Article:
MMMM.. BRISKET..
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Q-talk *ON TOPIC ONLY* QUALITY ON TOPIC discussion of Backyard BBQ, grilling, equipment and outdoor cookin' . ** Other cooking techniques are welcomed for when your cookin' in the kitchen. Post your hints, tips, tricks & techniques, success, failures, but stay on topic and watch for that hijacking.


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Old 03-13-2009, 09:52 PM   #1
AlabamaGrillBillies
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Default Trying to improve my brisket, your help please.

Hey fellas. Down here in Dixie the BBQ delite that is brisket is hardly ever served. It has become my favorite BBQ meat and I love cooking. I am happy with my brisket compared to the crap that is served in local q joints down here, but I know I can and need to improve. The things I don't like:

1. I hardly ever have the crust or bark that I want. The flavor is there, but the firmness isn't, its normally a bit mushy.

2. My smoke ring is more of a half ring. I can't ever seem to get a ring on the fat cap side.

3. I don't like having extra fat from the fat cap on my slices.

I do like the flavor profile I have, and I do like my tenderness/moistness I also have developed a BBQ sauce that is a perfect match for brisket.

Here is what I"m cooking on and my normal process:

Standard offset stick burner. Normally run 100% hickory wood. A small bag of kingsford to get the fire started and then its all wood from there. I run my pit between 225 and 250. I rarely trim my brisket, I rub both sides with either a spicewine rub or plowboy's bovine bold both great by the way. I normally rub 15-30 minutes before going on the pit. The brisket cooks fat side up until the flat hits 165 and then I normally foil until both the flat and point are fork tender.

I'll slice the flat against the grain and save the point for burnt ends. I love my point by the way, its just the flat that's bothering me.

So, all that being said (sorry to be so long winded) I am looking for some pointers. I am trying things different. I currently have a 14 pound packer in the fridge that I will be smoking tomorrow. I heavily trimmed the fat cap and seasoned each side with a basic rub of Garlic Salt, Black Pepper and 'gunpowder' A local steak seasoning. I have in a pan covered in foil letting it sit for a good 12 hours prior to being smoked.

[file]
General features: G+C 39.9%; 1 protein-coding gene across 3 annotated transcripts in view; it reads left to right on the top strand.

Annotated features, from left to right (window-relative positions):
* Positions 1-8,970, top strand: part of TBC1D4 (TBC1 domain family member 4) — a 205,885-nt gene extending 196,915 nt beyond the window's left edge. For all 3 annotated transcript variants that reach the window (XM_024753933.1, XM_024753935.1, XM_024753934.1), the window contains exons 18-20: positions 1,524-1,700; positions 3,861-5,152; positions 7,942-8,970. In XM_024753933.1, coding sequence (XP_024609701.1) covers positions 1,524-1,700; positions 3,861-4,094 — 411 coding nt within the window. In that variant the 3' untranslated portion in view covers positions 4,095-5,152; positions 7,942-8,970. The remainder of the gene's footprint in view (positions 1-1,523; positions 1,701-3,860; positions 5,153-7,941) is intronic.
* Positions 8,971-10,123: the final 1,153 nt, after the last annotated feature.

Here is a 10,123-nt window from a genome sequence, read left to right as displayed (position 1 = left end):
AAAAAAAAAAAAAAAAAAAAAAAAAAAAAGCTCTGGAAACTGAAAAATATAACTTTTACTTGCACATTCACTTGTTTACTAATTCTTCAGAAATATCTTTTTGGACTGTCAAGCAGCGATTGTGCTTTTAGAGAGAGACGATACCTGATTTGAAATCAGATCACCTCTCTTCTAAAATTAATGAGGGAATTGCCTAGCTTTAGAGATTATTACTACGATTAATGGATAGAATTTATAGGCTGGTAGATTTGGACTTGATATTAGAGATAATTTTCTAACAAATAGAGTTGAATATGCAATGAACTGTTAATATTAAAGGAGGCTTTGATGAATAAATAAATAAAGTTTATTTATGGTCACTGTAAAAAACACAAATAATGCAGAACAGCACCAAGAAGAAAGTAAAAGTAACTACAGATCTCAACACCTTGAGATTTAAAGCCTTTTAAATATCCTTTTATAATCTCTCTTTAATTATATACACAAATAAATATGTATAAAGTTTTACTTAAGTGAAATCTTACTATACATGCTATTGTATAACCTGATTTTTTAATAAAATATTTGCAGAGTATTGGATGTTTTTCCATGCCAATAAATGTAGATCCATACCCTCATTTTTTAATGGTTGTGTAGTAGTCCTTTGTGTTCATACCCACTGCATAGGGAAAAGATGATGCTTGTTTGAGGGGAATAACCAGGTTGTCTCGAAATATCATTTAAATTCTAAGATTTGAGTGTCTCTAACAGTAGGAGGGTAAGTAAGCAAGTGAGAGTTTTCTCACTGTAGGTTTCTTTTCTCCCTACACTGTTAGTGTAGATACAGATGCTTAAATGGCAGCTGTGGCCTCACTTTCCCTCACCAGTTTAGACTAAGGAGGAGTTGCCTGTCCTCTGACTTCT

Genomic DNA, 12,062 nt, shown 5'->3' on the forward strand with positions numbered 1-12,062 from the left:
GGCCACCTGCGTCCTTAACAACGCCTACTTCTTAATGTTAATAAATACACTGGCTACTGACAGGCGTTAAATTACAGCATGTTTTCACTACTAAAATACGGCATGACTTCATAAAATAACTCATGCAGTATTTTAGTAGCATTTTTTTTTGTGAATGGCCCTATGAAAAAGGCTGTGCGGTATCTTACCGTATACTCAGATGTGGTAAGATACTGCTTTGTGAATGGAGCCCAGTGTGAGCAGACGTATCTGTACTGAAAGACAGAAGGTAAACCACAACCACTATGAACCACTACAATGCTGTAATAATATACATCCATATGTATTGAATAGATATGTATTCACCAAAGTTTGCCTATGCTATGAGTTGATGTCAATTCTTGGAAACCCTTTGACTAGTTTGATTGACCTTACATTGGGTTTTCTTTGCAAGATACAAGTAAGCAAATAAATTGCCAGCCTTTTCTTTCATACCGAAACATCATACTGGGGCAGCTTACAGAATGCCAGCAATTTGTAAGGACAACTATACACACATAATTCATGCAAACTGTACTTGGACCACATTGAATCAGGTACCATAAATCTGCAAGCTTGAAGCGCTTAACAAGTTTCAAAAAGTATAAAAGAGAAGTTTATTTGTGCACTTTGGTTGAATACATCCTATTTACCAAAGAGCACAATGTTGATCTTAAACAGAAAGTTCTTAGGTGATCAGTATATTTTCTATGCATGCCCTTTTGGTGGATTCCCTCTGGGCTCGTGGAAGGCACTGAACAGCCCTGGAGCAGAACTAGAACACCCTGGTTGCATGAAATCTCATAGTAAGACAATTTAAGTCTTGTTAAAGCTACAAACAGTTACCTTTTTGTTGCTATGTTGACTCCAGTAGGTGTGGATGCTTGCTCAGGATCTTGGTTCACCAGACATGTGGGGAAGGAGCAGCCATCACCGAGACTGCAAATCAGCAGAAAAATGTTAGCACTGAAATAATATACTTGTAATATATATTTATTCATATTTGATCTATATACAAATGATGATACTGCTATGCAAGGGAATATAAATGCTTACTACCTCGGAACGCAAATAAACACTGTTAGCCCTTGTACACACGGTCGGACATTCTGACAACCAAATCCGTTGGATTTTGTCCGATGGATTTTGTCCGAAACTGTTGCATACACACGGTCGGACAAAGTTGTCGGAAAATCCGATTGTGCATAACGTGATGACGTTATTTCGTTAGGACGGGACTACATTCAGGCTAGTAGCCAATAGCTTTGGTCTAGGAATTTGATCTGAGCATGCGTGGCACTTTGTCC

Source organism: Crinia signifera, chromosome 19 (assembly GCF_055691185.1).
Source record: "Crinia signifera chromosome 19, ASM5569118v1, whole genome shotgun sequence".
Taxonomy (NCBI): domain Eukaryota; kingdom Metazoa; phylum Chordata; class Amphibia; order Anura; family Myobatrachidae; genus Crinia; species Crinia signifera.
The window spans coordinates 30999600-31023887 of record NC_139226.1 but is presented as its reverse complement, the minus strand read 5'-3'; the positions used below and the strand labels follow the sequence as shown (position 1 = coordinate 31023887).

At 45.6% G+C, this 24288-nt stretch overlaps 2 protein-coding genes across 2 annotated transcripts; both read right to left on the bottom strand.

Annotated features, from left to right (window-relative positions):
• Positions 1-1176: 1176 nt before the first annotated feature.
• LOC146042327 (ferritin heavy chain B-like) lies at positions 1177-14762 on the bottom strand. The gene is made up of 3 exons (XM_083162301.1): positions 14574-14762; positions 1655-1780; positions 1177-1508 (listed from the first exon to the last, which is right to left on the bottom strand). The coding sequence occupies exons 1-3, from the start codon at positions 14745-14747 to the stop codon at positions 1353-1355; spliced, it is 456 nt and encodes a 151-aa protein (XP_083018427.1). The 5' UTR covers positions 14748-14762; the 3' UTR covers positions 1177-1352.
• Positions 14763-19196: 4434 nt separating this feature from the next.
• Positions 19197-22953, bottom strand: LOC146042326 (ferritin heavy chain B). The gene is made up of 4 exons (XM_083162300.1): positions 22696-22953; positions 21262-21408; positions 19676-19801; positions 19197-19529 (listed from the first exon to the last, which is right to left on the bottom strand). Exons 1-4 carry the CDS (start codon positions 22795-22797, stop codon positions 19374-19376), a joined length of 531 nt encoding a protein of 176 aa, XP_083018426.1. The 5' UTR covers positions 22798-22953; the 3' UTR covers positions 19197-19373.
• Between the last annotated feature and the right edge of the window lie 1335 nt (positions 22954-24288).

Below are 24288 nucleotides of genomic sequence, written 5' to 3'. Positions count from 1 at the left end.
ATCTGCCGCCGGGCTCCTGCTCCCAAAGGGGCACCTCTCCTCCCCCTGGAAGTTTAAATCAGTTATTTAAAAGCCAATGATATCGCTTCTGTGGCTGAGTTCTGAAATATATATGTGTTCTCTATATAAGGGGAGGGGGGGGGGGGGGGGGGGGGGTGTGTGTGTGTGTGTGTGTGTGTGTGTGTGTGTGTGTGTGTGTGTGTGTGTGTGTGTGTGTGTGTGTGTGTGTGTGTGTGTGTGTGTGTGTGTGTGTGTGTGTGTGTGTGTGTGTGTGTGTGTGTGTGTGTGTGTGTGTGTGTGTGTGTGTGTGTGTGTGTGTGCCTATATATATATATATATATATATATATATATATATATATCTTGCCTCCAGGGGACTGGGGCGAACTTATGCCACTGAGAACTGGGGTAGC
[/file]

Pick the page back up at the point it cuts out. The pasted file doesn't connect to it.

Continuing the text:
I plan on flipping the brisket every couple of hours thinking that the flat side (which normally is down the whole time) has been getting more smoke than the fat cap side so maybe flipping will help even out the smoke ring. I also don't plan on foiling this time. I'll try and keep the temp as close to 220 or 215 as I can.

Looking forward to any tips, tricks or other info you'd like to share. I'll be updating with pics as the cook goes on.
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Old 03-13-2009, 10:00 PM   #2
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I think you're gonna be happy. Trimming the fat cap will help the nitrate and nitrite ions penetrate to the meat to react with myoglobin to form a smoke ring. Losing the foil will help with your bark. Rubbing it ahead of time lets it cool back down before you put it on the pit, which will also help your ring. Make sure your fire is super clean before putting the cold meat on
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Old 03-13-2009, 10:07 PM   #3
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I will bold all the things not to do

Quote:
Originally Posted by AlabamaGrillBillies View Post
Hey fellas. Down here in Dixie the BBQ delite that is brisket is hardly ever served. It has become my favorite BBQ meat and I love cooking. I am happy with my brisket compared to the crap that is served in local q joints down here, but I know I can and need to improve. The things I don't like:

1. I hardly ever have the crust or bark that I want. The flavor is there, but the firmness isn't, its normally a bit mushy.

2. My smoke ring is more of a half ring. I can't ever seem to get a ring on the fat cap side.

3. I don't like having extra fat from the fat cap on my slices.

I do like the flavor profile I have, and I do like my tenderness/moistness I also have developed a BBQ sauce that is a perfect match for brisket.

Here is what I"m cooking on and my normal process: